Davan Maharaj had held on for so long it almost felt like he would be at the Los Angeles Times forever. The 28-year veteran of the publication had occupied the editor-in-chief job since 2011, through a bevy of owners and publishers, through bankruptcy, through lawsuits and takeovers and all kinds of boardroom intrigue.

“Davan is a remarkable survivor, having survived Sam Zell, Austin Beutner, Jack Warner and one year of Michael Ferro,” newspaper analyst Ken Doctor says of past and current L.A. Times ownership and leadership. “It was a remarkable run.”

And just like that, he's gone.

Yesterday, the Times' parent company, tronc, let go of Maharaj and three of his top deputies: managing editor Marc Duvoisin, deputy managing editor Megan Garvey and assistant managing editor of investigations Matt Doig. Another managing editor, Larry Ingrassia, had previously announced his retirement. For those keeping score at home, that leaves zero managing editors and two assistant managing editors still at the paper. The Times' corporate overlords clearly don't want to just tweak things. They want to wipe the slate clean and start over.

“We just felt that we weren’t going in the direction that we needed to be going,” tronc CEO Justin Dearborn told the Times. “The L.A. Times brand is our brand that has a global reach and we just weren’t getting there fast enough.”

The surprising thing, to some former Times staffers and insiders, isn't that Maharaj is gone. It's the timing.

“I can honestly say that I have never encountered an editor that was disliked as much by the rank and file as Davan was,” says former Times reporter Jeff Gottlieb, who won a Pulitzer Prize for his work uncovering the city of Bell corruption scandal. After taking a buyout, Gottlieb sued the Times last year for age discrimination, but the suit was dismissed two months ago.

The case against Maharaj was put together thoroughly in a lengthy Los Angeles Magazine piece late last year. On top of having a personal style that many found abrasive, Maharaj was accused in the story of making “inappropriate remarks” toward women, at times “appraising the attractiveness of female staffers.” According to the L.A. Mag article:

Concerns about a hostile work environment for women at the Times have reached such a level, according to knowledgeable sources, that two female editors filed formal complaints with the human resources department.

“Davan’s lack of respect for women is part of a larger issue,” said a former staffer. “It’s the fundamental lack of respect for people working their asses off to make the paper great.”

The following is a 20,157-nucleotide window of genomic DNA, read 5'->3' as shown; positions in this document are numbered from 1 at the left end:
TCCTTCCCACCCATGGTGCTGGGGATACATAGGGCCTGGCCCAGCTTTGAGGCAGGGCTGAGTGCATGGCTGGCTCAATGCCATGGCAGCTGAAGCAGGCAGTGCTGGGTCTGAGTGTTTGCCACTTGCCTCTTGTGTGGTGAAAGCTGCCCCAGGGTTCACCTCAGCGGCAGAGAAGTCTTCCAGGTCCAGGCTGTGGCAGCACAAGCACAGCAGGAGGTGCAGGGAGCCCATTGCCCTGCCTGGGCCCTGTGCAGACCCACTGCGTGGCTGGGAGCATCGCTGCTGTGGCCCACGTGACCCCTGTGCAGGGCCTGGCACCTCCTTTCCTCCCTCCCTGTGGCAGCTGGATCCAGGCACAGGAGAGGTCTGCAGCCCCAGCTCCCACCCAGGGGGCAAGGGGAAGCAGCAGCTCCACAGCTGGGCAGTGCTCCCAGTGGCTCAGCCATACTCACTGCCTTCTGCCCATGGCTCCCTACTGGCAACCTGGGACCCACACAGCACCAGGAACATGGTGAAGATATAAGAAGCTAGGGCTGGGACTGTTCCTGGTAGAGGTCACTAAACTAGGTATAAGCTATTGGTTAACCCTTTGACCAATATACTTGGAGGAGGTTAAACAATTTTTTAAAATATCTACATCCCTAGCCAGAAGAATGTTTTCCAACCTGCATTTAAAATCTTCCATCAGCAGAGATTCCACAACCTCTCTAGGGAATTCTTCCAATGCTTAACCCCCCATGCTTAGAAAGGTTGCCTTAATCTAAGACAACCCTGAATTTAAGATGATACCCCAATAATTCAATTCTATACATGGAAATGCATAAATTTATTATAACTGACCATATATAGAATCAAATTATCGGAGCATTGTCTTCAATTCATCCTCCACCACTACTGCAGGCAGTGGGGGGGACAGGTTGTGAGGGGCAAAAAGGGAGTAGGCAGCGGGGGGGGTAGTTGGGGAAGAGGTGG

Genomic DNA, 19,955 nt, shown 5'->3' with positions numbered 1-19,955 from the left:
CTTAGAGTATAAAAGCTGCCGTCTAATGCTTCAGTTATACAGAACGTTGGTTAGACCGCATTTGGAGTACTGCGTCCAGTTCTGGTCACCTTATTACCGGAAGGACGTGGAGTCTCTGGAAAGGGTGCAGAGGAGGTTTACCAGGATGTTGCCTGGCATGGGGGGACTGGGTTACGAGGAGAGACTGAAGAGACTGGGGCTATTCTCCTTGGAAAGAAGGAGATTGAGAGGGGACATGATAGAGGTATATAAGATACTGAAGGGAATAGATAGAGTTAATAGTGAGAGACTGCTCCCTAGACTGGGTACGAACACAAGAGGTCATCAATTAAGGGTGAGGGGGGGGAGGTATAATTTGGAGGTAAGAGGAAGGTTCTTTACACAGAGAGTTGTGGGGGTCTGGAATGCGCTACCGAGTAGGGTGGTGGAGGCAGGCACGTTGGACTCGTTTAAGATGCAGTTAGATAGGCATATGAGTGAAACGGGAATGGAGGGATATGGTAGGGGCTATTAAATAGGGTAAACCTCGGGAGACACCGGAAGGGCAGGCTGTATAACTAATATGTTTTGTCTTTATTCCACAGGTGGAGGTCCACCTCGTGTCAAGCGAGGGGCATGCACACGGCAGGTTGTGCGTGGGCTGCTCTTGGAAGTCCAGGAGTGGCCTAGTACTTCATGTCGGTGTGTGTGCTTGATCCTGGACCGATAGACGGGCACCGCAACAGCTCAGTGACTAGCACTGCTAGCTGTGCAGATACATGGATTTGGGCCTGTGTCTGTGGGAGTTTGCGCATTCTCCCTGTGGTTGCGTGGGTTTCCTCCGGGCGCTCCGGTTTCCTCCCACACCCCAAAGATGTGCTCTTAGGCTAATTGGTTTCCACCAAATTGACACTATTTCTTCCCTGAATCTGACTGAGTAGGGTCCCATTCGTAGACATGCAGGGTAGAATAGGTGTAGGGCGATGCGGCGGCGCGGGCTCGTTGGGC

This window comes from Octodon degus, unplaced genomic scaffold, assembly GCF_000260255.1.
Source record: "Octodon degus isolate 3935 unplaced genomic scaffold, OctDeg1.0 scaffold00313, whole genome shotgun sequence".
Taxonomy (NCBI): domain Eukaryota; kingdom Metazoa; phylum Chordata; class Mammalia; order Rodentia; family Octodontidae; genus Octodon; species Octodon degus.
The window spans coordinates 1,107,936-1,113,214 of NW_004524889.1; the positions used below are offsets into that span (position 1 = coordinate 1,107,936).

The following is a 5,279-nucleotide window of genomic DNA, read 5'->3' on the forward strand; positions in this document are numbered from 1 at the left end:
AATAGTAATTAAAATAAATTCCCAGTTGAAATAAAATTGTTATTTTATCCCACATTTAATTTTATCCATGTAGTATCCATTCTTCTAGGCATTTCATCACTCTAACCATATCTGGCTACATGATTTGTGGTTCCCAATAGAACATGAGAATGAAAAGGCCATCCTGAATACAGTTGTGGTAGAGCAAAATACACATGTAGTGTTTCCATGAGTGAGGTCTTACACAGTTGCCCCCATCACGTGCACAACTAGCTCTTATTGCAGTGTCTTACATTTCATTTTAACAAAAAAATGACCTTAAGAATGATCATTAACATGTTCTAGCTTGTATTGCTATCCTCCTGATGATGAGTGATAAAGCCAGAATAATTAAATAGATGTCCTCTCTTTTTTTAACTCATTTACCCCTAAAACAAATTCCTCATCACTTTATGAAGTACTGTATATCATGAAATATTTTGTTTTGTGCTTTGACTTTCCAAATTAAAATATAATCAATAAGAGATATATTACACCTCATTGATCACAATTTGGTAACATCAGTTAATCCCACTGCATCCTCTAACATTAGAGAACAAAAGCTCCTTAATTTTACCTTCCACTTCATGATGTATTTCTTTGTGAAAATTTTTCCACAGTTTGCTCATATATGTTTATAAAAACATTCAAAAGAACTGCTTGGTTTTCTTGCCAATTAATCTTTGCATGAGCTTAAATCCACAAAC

The editor also was accused of holding onto stories and delaying their publication for months, even years, driving away top talent including Gottlieb and investigative reporter Scott Glover. According to L.A. Observed's Kevin Roderick, Maharaj delayed the paper's recent story on USC medical school dean Dr. Carmen Puliafito's years of alleged drinking and drug use. Yesterday, Roderick wrote, “Some staffers had sent a letter to tronc headquarters complaining about Maharaj's leadership.”

In addition to the complaints about Maharaj, the bigger issue may be that as a news group, tronc's online traffic and its digital ad revenue during the second quarter of this year were down 9 percent compared with last year.

Those numbers aren't necessarily all the L.A. Times' fault. But the Times isn't exactly helping. At a time when The New York Times and the Washington Post are battling it out every day for Donald Trump scoops, the L.A. Times is barely on the map in terms of national news coverage, even though its local coverage is often quite good.

“In general, it has performed a little better than the rest of the company,” Doctor says. “This is an overall strategic problem. What is its transformation strategy? If you’re gonna get it right, the best place to start is with your flagship property.”

Maharaj had been serving in the unusual dual capacity of editor-in-chief and publisher, the latter title given to him by the Chicago bosses last year. For now, he's being replaced by two people. Succeeding him as publisher will be Ross Levinsohn, a media executive who served as interim CEO of Yahoo! and ran Fox Interactive, where he oversaw properties such as MySpace and Rotten Tomatoes.

Jim Kirk, a longtime Chicago newsman, has been named interim executive editor. Kirk has worked with current tronc chairman Ferro before; he was hired by Ferro in 2012 as editor-in-chief (and, later, named publisher as well) of the Chicago Sun-Times. Ferro gave up ownership of the Sun-Times last year to take over Tribune Publishing, which he renamed tronc. Kirk had remained at the Sun-Times until last week.

According to a letter from Dearborn to tronc staff, Kirk and Levinsohn will lead the search for a new editor-in-chief. Kirk did not respond to a request for comment.

“The Los Angeles Times is a beacon of journalism and one of the most important voices in media, and I am honored and humbled to lead this world-class media enterprise,” Levinsohn said in a press release. “We have global ambitions for this brand, and I believe the Los Angeles Times has the potential to further expand and deepen its societal and cultural impact regionally, nationally and around the world.”

Judging from these comments, it appears that tronc wants to deepen the paper's national and international coverage and boost its national prestige. Its choice of a new, permanent editor-in-chief likely will be seen as a barometer of how seriously tronc will compete with its East Coast rivals, according to Doctor.

“If they want to be on par with the Post and The [New York] Times, I think they'll look to see if they can hire someone from the Times or the Post, or someone with national credibility and digital success,” Doctor says. “That will be interesting — both who they offer that job to and who ends up taking it.”

LA Weekly